Sweelinck left travel to others, rarely venturing from the city where he worked and lived. It was only as a consultant on organ-building that he undertook occasional working visits to Holland's North. In 1604, moreover, he went on a trip to Antwerp to see members of that city's great dynasty of harpsichord makers, the Ruckers family.
If his lifestyle was homebound, his music breathed the spirit of internationalism. Sweelinck's compositions reveal an intimate familiarity with such diverse styles as the French chanson, the English school of virginalists, Italian counterpoint and the antiphonal vocal tradition of Venice.
Most of Sweelinck's vocal productions were published during his lifetime. The first publication date of a few of his Chansons is as early as 1584. The Cantiones Sacras, settings of Latin religious texts, were published in Antwerp in 1619. This impressive collection of Psalms in the French language appeared at periodic intervals throughout his working life. His choral works could still be bought in Amsterdam during the 18th century and the psalm settings continued to be performed well into the 19th century, particularly in Switzerland.
Quite different was the fate of the instrumental music that looms so large in Sweelinck's total output. No complete edition of the keyboard works ever saw print, indeed we do not possess a single autograph. Many of these works have come down to us in modified or corrupted form, often with appreciable differences between versions in different manuscripts.
There can be no doubt but that Sweelinck's keyboard and composition students were the first to copy his works and carry them home, where each copy would then lead a separate existence. Many of Sweelinck's keyboard works have been preserved outside the Netherlands in libraries over much of Europe. In the composer's own country, nothing has turned up.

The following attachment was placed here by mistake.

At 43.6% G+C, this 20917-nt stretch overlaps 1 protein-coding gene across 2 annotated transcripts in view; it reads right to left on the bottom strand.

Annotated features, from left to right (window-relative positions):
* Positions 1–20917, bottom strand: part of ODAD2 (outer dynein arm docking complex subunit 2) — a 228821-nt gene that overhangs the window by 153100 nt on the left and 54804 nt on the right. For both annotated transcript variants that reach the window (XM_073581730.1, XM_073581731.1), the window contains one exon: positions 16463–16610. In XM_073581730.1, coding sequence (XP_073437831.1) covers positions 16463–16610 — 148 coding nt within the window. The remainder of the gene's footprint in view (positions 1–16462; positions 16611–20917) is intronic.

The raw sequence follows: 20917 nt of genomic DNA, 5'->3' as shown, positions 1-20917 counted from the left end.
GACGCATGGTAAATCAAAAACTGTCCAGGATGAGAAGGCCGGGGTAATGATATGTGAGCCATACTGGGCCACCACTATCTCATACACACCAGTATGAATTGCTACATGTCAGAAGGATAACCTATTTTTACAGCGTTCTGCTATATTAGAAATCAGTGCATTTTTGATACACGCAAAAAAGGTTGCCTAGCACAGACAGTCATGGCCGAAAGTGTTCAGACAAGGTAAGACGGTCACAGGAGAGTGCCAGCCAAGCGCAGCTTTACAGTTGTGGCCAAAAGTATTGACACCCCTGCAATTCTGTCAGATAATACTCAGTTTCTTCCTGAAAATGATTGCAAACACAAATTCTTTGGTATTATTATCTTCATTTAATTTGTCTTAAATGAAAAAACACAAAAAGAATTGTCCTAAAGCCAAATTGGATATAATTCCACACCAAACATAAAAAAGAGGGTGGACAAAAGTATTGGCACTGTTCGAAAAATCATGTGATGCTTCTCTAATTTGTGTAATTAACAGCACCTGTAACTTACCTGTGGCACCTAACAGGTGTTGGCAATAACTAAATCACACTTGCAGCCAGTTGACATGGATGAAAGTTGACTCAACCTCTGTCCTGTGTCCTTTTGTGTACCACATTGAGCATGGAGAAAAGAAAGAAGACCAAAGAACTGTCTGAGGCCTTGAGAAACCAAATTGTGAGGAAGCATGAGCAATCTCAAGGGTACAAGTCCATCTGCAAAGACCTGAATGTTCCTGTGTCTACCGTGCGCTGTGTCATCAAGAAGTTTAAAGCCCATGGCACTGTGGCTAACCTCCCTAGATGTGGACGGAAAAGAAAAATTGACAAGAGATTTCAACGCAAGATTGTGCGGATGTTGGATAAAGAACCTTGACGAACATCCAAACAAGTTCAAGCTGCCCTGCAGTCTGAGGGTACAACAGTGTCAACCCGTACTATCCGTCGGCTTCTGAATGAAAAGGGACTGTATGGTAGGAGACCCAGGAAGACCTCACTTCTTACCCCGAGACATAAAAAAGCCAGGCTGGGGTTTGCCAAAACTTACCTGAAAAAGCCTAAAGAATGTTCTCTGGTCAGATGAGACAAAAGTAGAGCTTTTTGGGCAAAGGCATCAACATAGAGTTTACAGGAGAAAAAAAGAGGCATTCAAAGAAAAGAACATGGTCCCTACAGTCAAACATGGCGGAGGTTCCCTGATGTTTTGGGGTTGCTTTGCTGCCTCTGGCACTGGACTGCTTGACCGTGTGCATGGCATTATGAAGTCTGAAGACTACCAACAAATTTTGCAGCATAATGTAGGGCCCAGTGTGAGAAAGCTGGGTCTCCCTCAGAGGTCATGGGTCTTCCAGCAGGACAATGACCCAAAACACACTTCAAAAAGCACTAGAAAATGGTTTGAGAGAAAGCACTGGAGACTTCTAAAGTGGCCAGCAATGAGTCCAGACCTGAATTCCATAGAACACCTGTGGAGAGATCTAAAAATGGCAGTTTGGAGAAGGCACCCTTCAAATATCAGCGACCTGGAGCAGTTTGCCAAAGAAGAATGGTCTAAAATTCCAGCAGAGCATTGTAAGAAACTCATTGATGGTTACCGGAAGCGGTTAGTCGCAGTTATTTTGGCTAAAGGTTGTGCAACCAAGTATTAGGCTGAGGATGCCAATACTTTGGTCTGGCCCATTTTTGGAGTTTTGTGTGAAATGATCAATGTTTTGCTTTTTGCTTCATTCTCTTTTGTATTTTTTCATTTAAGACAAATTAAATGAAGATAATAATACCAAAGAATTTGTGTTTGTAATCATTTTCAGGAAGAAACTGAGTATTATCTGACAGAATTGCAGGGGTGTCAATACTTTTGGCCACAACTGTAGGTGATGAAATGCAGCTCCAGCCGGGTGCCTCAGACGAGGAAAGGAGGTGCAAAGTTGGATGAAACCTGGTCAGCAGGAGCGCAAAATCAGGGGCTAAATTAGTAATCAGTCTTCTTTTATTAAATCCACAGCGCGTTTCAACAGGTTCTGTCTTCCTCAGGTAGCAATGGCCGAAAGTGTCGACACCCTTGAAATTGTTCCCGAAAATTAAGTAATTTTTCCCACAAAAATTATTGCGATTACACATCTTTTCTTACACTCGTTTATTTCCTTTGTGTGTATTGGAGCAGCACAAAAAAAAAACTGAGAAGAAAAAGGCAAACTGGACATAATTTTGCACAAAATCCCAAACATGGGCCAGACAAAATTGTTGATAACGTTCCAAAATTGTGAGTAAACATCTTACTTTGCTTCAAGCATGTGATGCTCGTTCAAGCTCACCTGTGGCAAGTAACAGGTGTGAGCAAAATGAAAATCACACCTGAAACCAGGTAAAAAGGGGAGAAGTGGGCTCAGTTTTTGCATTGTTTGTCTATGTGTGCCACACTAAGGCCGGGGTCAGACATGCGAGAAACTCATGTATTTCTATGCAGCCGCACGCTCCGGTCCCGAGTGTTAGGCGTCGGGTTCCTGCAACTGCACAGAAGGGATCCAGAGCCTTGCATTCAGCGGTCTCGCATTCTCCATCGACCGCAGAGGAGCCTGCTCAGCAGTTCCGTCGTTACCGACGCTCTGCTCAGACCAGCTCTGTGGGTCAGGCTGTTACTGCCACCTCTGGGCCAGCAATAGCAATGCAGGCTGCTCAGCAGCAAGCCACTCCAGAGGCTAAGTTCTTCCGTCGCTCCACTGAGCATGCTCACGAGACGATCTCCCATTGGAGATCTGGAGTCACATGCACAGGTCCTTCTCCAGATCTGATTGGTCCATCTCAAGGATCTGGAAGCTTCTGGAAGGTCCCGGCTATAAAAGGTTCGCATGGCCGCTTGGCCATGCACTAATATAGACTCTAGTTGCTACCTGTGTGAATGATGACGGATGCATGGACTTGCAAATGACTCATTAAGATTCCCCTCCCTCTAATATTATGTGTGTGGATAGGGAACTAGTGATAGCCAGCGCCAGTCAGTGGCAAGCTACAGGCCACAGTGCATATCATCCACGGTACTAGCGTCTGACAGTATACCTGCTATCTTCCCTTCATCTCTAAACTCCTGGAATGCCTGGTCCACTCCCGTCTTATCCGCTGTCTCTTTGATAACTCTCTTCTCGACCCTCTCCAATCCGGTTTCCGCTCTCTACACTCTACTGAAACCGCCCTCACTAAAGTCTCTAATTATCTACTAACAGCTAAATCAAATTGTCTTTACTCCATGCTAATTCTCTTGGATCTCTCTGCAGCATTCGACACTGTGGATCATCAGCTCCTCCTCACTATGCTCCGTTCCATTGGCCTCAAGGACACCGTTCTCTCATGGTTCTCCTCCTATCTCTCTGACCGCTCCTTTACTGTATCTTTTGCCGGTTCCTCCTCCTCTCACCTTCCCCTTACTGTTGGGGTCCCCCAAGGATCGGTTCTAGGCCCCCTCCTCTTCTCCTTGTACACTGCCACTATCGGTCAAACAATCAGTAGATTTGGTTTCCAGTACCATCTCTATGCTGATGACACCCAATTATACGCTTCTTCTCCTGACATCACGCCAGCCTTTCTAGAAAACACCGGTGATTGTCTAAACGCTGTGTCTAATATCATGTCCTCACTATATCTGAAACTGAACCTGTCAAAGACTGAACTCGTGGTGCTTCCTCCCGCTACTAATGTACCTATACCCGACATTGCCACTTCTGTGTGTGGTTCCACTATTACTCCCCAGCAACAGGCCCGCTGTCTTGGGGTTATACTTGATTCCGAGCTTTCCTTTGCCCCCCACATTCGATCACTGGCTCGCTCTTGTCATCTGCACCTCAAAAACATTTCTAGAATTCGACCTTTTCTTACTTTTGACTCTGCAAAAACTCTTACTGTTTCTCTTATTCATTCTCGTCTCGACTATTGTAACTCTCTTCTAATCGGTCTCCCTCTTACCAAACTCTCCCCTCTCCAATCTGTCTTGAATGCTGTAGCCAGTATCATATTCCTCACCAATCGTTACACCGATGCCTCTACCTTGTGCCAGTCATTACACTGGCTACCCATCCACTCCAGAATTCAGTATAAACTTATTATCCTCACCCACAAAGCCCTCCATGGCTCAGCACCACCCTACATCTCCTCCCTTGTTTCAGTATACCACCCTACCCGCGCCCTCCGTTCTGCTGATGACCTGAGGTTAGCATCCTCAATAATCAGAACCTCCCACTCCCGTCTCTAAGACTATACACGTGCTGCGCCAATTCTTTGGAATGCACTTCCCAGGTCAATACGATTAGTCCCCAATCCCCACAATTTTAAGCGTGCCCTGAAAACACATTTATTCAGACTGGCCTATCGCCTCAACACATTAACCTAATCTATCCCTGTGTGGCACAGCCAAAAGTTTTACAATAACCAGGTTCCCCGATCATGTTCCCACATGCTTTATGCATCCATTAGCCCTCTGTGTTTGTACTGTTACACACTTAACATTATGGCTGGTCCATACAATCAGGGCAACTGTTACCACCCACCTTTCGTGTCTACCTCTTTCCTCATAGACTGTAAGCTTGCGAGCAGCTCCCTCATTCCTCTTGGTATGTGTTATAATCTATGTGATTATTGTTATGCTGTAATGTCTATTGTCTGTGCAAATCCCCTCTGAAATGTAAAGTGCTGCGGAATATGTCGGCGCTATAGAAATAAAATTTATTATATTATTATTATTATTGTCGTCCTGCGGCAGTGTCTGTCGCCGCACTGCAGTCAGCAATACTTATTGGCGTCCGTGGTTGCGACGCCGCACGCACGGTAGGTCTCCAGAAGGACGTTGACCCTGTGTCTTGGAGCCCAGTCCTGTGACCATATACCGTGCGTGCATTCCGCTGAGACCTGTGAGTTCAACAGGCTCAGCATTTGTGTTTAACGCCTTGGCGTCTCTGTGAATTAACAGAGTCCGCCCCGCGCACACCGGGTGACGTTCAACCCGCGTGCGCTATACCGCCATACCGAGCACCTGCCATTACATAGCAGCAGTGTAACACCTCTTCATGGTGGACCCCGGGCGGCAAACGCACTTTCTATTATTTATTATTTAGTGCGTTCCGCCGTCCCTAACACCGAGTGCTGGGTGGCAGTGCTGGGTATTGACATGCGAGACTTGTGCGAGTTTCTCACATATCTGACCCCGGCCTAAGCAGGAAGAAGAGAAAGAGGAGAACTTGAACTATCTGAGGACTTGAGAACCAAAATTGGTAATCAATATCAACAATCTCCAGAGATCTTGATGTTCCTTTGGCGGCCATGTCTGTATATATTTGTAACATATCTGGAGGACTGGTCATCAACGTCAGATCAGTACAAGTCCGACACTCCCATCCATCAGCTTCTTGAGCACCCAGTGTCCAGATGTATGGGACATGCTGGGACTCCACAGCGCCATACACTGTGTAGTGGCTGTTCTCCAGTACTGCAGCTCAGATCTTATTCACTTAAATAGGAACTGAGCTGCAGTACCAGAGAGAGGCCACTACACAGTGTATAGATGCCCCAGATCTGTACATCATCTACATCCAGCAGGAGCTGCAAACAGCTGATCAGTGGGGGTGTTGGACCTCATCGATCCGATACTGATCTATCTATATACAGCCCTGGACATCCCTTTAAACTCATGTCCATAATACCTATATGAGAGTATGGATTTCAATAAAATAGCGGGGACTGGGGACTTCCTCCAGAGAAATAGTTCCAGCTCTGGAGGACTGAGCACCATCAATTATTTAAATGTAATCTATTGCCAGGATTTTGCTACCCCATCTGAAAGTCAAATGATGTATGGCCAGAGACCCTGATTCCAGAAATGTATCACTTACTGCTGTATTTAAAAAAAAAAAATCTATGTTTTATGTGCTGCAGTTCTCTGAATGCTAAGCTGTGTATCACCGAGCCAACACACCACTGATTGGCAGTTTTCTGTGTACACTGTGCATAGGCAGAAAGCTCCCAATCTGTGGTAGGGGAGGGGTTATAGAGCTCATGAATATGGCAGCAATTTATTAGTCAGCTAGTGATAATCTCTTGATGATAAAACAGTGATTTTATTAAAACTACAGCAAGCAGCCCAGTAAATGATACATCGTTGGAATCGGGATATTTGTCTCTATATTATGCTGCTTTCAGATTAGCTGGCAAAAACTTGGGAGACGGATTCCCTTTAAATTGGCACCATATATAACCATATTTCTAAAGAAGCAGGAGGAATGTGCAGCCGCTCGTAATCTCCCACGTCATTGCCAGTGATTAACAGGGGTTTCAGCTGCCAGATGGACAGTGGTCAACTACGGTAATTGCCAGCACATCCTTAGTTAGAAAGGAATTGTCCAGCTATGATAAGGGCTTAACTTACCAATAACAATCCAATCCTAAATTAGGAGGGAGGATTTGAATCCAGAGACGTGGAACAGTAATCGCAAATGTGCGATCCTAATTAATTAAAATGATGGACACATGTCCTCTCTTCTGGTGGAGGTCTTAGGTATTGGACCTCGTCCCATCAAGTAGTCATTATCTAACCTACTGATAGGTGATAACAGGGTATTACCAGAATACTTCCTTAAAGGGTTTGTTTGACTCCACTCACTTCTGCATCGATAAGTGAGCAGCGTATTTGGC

Curiously enough, it is the organ and harpsichord works that are fast becoming standard performing repertoire in our day and age. Much of the vocal music remains unfamiliar, hence unloved, despite the republication of all extant works. In fairness, it needs saying that Sweelinck's music is far from simple. Part of the Renaissance tradition, its performance is not straightforward. To perform Sweelinck's vocal works well requires much study, devotion and technique, but properly tackled it is highly rewarding. Not because Sweelinck was Netherlands, but because he was a composer of true genius.
In Sweelinck's sacred choral music, a distinction needs to be made between two distinct types: the French-language Psalms, published periodically throughout his working life, and the Cantiones Sacrae, settings of Latin texts, published in 1619. The French Psalms were meant to grow into a complete Psalter intended for private use in prosperous bourgeois families, where French, not the vernacular, was the language in fashion. At no time were they envisaged for the Calvinist worship service, where rigid restrictions on the use of music applied in the composer's day.
Sweelinck's settings of the Latin texts feature some fairly modern-sounding devices, including the use of chromaticism. An unmis-takeable example may be heard toward the end of the Te Deum, when the choir sing the words miserere nostri.